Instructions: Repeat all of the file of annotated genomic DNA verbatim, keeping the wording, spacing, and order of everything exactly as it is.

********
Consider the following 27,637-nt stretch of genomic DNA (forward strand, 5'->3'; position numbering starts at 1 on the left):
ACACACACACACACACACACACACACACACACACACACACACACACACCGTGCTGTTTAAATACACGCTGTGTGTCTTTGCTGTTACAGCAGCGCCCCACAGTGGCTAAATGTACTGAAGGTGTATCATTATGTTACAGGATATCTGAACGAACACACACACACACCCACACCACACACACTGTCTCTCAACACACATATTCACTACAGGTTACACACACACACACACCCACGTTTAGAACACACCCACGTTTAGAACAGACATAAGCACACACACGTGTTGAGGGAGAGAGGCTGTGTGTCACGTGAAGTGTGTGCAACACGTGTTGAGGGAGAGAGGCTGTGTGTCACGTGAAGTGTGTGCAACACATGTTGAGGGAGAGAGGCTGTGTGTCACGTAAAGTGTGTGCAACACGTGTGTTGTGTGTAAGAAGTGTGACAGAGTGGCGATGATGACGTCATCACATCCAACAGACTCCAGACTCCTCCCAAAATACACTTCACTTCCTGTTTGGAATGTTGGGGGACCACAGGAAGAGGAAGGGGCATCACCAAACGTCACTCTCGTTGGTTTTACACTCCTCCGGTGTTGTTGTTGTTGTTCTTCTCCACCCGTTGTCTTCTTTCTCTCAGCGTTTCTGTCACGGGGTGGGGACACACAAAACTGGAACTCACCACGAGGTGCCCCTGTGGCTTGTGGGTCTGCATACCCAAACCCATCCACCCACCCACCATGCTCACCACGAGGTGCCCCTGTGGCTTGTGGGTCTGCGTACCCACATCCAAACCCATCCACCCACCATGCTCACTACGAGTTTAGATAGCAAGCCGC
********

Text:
Consider the following 27,637-nt stretch of genomic DNA (forward strand, 5'->3'; position numbering starts at 1 on the left):
ACACACACACACACACACACACACACACACACACACACACACACACACCGTGCTGTTTAAATACACGCTGTGTGTCTTTGCTGTTACAGCAGCGCCCCACAGTGGCTAAATGTACTGAAGGTGTATCATTATGTTACAGGATATCTGAACGAACACACACACACACCCACACCACACACACTGTCTCTCAACACACATATTCACTACAGGTTACACACACACACACACCCACGTTTAGAACACACCCACGTTTAGAACAGACATAAGCACACACACGTGTTGAGGGAGAGAGGCTGTGTGTCACGTGAAGTGTGTGCAACACGTGTTGAGGGAGAGAGGCTGTGTGTCACGTGAAGTGTGTGCAACACATGTTGAGGGAGAGAGGCTGTGTGTCACGTAAAGTGTGTGCAACACGTGTGTTGTGTGTAAGAAGTGTGACAGAGTGGCGATGATGACGTCATCACATCCAACAGACTCCAGACTCCTCCCAAAATACACTTCACTTCCTGTTTGGAATGTTGGGGGACCACAGGAAGAGGAAGGGGCATCACCAAACGTCACTCTCGTTGGTTTTACACTCCTCCGGTGTTGTTGTTGTTGTTCTTCTCCACCCGTTGTCTTCTTTCTCTCAGCGTTTCTGTCACGGGGTGGGGACACACAAAACTGGAACTCACCACGAGGTGCCCCTGTGGCTTGTGGGTCTGCATACCCAAACCCATCCACCCACCCACCATGCTCACCACGAGGTGCCCCTGTGGCTTGTGGGTCTGCGTACCCACATCCAAACCCATCCACCCACCATGCTCACTACGAGTTTAGATAGCAAGCCGC